Monday, April 16, 2012

Non-academic work is fun. Mostly.

I missed my regular Friday posting (that discipline comes from being an academic and having to make myself do things that otherwise wouldn't get done), so I feel a bit out of kilter.

But I did just want to let all the post-academic job searchers out there know a little known fact - that not doing academic work is much better than you might think. I have read in many other comments/posts on other people's blogs/reflections (sorry, proper referencing is beyond me at this point) that there is a fear/misapprehnsion that if you have spent so much of your life dedicating yourself to the relentless pursuit of one topic that you always felt was your life passion, that nothing else can possibly be the same.

Well, obviously this is just another example of the totally deranged and narcisstic thinking that academic cultures need to prop them up. You can have a perfectly satisfactory job outside of academia that provides you with all the things you need to make you happy. Apart from a salary and a roof over your head that is. I mean, the things that you need to make your working life happy. Whatever they may be.

Another point that I think is important to mention too, is that your working life will in fact have a better quality to it because no-one is walking around thinking that what they are doing is a calling that they must suffer for or any of those other deranged things. They are normal, everyday people, who are thoughtful, capable, competent and articulate. They get things done and have fun weekends and interesting holidays. They take a proper lunch break and talk a load of crap about whatever they watched on TV/did on the weekend/something funny that happend to them, not more work.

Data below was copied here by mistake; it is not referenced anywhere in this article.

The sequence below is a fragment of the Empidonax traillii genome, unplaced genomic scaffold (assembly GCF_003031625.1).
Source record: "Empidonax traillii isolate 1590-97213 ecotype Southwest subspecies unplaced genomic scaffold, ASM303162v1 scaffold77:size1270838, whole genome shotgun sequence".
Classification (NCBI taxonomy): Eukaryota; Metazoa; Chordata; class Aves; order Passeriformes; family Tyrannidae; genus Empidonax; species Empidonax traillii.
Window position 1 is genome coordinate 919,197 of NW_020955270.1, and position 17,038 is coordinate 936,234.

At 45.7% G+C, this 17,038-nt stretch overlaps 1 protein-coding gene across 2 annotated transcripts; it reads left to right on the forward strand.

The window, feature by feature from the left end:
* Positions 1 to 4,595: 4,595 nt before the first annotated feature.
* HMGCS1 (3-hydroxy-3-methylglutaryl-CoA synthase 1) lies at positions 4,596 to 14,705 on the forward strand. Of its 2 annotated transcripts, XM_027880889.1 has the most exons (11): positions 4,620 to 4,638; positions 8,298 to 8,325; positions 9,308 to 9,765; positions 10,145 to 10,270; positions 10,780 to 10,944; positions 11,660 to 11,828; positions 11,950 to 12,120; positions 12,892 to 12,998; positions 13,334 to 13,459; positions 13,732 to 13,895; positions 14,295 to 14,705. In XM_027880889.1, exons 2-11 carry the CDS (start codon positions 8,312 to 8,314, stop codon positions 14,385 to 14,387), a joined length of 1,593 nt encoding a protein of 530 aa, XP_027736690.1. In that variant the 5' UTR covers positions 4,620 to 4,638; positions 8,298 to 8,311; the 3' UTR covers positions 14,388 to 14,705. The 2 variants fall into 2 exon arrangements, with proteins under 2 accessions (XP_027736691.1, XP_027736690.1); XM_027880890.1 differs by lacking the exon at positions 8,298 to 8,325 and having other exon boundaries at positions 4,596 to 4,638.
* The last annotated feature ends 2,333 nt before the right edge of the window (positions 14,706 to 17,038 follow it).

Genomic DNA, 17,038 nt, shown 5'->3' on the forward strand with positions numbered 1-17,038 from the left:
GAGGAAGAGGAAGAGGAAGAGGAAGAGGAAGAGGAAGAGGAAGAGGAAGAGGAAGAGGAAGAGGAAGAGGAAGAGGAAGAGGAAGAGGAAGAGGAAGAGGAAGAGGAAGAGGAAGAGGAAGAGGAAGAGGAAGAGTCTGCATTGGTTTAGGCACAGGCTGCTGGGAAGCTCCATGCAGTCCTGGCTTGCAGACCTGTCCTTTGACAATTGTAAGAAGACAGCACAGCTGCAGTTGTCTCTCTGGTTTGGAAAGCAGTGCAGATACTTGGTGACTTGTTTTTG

Of course there are the boring parts too, like the colleague who doesn't pull their weight or the interminable meetings where nothing is resolved, but on the whole, the good FAR FAR FAR outweighs the bad.

So chin-up anyone who is feeling demoralised about career dreams not coming true, for you never, ever know what the future will hold. You may in fact realise that your true calling actually wasn't in academic after all. I think that the concept of 'flow' is important here (correct me if I am wrong, but was that Bourdieu on work?) - if you find something that engages you so thoroughly that you lose track of time then that's a sign that you have found your true vocation. So the theorist's say. I would also add, if you find something that you are good at without too much effort, but enough effort that you grow and are challenged to do your best, then you're probably on to a good thing. No grades or fear of failing or insecurities involved. Just the luxurious feeling of knowing that you're doing a good job and you're getting the rewards you deserve for it.